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agraph、緻密に構築されたエレガントでいて不穏なサウンド・ジャーニー待ち受ける新アルバム『the shader』を語る

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agraph  “the shader


 

Drawn to a delicate sonic contour, you find yourself in an enigmatic soundscape. Understated yet compelling, the creativity of the piece lures you into an elegant but somewhat eerie journey.


“It’s all about the whole mood.”

After a hiatus of over five years, agraph, a solo project by Kensuke Ushio, has made a return with his third album “the shader.” Picking up where the previous album left off, it shows the established engineer further exploring his interest in contemporary and post-classical music, and his cutting-edge approach makes for deep electronics that evoke timeless romanticism.

agraph the shader BEAT(2016)

“I began making “the shader” on the very day the second album (“Equal” in 2010,)” was being mastered,” says Ushio. “I completed it a few years ago, but then it just felt like a sequel to the last one, so I decided to forget the whole thing. After a while, there was a period when I listened to works by this contemporary composer called Luc Ferrari. Besides him, I began to contemplate 20th-century contemporary music by the likes of Steve Reich. It was from there that I started to move in the direction of this album.”

With an idea of building around contemporary music and combining it with the minimalism of Basic Channel, Ushio conceived the principle of the album.

“There’s a musique concrète piece by Ferrari called “Presque Rien meaning Almost Nothing,”” he explains. “It could now be regarded as a field recording. It made me aware that there’s a link between the unchanged, consistent beats of techno and the lack of sustained sounds in contemporary music. And then, here loomed a haunting idea: music you are not sure that you are aware of. It doesn’t centre on melodies, rhythms or harmonies, but these are used as firewood which fuels the flames of the music. And I wanted to distill that into atmospherics and feelings.”

What’s surprising on first listening to the album is its elaborate if not almost obsessive sound design. Behind its serene pianos floats a rough ambience while melodies dissipate into sub-bass. A collage-like array of sonic fragments comes in and out of the frame, and some of their shapes are oddly crushed and others are lumpy. You can hear them forming a delicate sonic contour in the distance though it turns out to be elusive and enigmatic as you listen more closely. Here, an elegant yet eerie sound journey awaits.

“Take vaporwave. It samples and cuts up 80’s fusion, right?” says Ushio, drawing an analogy between that and his album. “The source itself has clean melodies and its harmonies and beats are intricate. But vaporwave doesn’t focus on that. It’s the textures and atmospherics that keep your interest while listening. That’s what I aimed for. Some dramatic melodies and strong beats appear in the album but it’s just like I put them in as symbolic elements while striking a whole balance in the mix. It’s all about the whole mood. I made the album with a hope that people will feel it. But now that it’s out of my hands, you can enjoy it as you wish.”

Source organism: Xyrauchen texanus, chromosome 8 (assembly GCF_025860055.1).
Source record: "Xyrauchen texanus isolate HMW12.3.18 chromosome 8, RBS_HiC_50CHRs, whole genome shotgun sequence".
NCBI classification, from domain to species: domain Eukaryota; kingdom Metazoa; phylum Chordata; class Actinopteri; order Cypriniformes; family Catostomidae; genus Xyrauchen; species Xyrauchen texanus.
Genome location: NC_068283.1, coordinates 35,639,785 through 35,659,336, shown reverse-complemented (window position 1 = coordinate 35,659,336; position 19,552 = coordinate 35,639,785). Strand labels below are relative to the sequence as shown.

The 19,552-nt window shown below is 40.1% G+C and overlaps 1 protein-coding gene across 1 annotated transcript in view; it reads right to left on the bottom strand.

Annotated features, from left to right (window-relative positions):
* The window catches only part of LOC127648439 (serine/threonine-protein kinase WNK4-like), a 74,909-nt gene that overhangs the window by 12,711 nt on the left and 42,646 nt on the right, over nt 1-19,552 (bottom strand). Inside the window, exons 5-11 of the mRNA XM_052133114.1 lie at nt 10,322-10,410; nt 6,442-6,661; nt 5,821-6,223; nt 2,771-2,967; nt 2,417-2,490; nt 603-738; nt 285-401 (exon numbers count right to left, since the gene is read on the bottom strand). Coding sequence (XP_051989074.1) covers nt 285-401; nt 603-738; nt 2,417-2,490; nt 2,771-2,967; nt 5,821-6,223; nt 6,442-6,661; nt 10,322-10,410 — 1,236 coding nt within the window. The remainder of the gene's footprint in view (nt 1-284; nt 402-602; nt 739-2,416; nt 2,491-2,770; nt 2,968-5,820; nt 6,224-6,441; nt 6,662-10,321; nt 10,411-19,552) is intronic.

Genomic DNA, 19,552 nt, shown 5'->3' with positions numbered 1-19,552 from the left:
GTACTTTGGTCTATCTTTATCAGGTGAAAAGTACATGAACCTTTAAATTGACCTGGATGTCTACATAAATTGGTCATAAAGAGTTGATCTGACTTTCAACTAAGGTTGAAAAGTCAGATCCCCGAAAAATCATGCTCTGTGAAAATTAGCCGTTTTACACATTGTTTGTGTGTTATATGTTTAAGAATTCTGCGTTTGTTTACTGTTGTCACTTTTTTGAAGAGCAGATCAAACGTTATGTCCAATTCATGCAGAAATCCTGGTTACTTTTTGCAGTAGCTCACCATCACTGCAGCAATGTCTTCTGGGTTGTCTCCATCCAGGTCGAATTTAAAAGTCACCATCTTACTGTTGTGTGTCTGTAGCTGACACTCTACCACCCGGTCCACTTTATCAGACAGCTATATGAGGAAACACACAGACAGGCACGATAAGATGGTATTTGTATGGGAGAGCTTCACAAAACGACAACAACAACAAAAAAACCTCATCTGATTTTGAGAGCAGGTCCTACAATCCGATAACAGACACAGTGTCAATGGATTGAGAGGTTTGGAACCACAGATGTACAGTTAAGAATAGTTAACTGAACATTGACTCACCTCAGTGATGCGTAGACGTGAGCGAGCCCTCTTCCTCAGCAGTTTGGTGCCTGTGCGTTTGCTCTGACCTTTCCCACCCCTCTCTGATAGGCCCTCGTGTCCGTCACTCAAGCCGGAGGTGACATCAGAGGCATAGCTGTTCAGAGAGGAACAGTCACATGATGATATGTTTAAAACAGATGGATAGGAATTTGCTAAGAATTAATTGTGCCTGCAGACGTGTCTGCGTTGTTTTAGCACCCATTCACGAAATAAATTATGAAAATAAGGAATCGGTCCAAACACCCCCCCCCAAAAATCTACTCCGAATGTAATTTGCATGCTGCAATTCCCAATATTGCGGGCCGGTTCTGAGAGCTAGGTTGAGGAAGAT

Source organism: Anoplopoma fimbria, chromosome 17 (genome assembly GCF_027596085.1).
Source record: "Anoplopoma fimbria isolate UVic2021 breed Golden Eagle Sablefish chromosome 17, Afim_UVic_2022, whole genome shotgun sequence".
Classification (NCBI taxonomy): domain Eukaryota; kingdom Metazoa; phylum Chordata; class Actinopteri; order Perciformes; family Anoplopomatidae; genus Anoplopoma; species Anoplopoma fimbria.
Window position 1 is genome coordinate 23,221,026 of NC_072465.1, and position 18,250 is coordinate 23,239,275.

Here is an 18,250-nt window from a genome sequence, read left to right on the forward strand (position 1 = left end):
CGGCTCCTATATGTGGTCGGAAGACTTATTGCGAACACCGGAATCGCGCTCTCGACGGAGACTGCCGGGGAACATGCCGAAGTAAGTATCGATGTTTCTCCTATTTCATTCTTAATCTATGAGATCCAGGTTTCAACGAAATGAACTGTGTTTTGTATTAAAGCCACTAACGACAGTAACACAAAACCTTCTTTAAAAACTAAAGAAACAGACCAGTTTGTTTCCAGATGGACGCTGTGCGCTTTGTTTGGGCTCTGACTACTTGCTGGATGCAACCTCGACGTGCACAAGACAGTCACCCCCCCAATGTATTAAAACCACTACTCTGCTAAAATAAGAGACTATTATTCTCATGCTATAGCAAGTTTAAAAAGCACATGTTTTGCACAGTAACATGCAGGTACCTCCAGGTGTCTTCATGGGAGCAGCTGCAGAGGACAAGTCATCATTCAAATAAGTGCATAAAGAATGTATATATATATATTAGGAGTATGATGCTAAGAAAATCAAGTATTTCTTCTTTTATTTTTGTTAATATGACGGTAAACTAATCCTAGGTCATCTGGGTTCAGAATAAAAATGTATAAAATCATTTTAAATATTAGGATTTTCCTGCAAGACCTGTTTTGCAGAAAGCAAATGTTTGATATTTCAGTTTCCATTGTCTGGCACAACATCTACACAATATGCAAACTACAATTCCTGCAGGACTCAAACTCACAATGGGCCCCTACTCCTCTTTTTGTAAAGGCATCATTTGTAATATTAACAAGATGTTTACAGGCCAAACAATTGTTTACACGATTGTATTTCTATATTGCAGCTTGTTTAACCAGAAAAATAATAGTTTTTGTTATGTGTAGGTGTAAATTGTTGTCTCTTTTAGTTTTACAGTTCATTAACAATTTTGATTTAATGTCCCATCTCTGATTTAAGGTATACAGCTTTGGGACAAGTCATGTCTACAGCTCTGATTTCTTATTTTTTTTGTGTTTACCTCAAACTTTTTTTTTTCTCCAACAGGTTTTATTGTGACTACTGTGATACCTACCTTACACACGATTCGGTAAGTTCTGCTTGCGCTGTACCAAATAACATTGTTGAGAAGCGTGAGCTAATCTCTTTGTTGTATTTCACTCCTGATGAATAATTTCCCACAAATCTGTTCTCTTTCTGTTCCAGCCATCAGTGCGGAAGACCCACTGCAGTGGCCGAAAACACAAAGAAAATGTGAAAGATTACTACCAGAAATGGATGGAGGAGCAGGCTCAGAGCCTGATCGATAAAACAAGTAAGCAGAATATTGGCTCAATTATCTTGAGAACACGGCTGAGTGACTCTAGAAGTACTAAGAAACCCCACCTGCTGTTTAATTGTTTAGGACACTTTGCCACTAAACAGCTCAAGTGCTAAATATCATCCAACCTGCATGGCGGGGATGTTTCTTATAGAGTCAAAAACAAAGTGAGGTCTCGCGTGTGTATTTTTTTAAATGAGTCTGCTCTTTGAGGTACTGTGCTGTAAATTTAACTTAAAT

“Intangible but highly distinctive”

the shader” clearly has far more experimental elements than the past two albums did, and it seems that he allows the experimentalism of contemporary music to sparkle in the context of electronic music. He says, however, that he doesn’t seek the newest ideas in response to the current scene.

“I don’t think my music is cutting-edge, but I put into it my personal developments and things that I discover for myself.  That is what it’s all about. I don’t pursue contemporary music for inventiveness, but listening to it just inspires me and fuels my creativity like petrol. That is important. Basically, I don’t commit agraph to trends. I can’t. I’m not interested in taking in state-of-the-art beats either. It could have something to do with my other work: doing the LAMA project, supporting Denki Groove, producing for incidental music and other people. These need to follow trends for wider appeal. Instead, I want to make agraph like a division of R&D where I can indulge my every whim.”

Yet, the album is not totally isolated from the current trends, and it certainly has a refreshingly enjoyable mood of 2016. Also, its understated yet compelling class reflects a shift over the last five years: innovative artists like Oneohtrix Point Never and Arca have pushed the envelope of electronic music to their critical acclaim.

“I like electronic music after all and naturally check new releases,” he admits. “The album is partly a result of such listening experience. When it comes to OPN, I felt gutted by his rise (laugh) and thought if there were so many people out there that found that kind of music cool, an album like this would go down well. With that in mind, I even dared to think it could do quite well (laugh).”

As the album unfolds towards the end section, things get more abstract, and the closer, “inversion/91,” is a sparse oddball that stands slightly apart from the rest of the album.

“I’m proud that the last track came out very well,” recalls Ushio. “It helped go into a new realm being unleashed from the initial concept. I was trying to make an intangible but highly distinctive soundscape. I’m happy to have accomplished that with that track, and I expect it to be a starting point for the next album. In that sense, I suppose this is the one that came out of this transition period and has a transient charm I can’t capture ever again. It feels like a new beginning to my career and is so satisfying as I’ve invented something new to me.”

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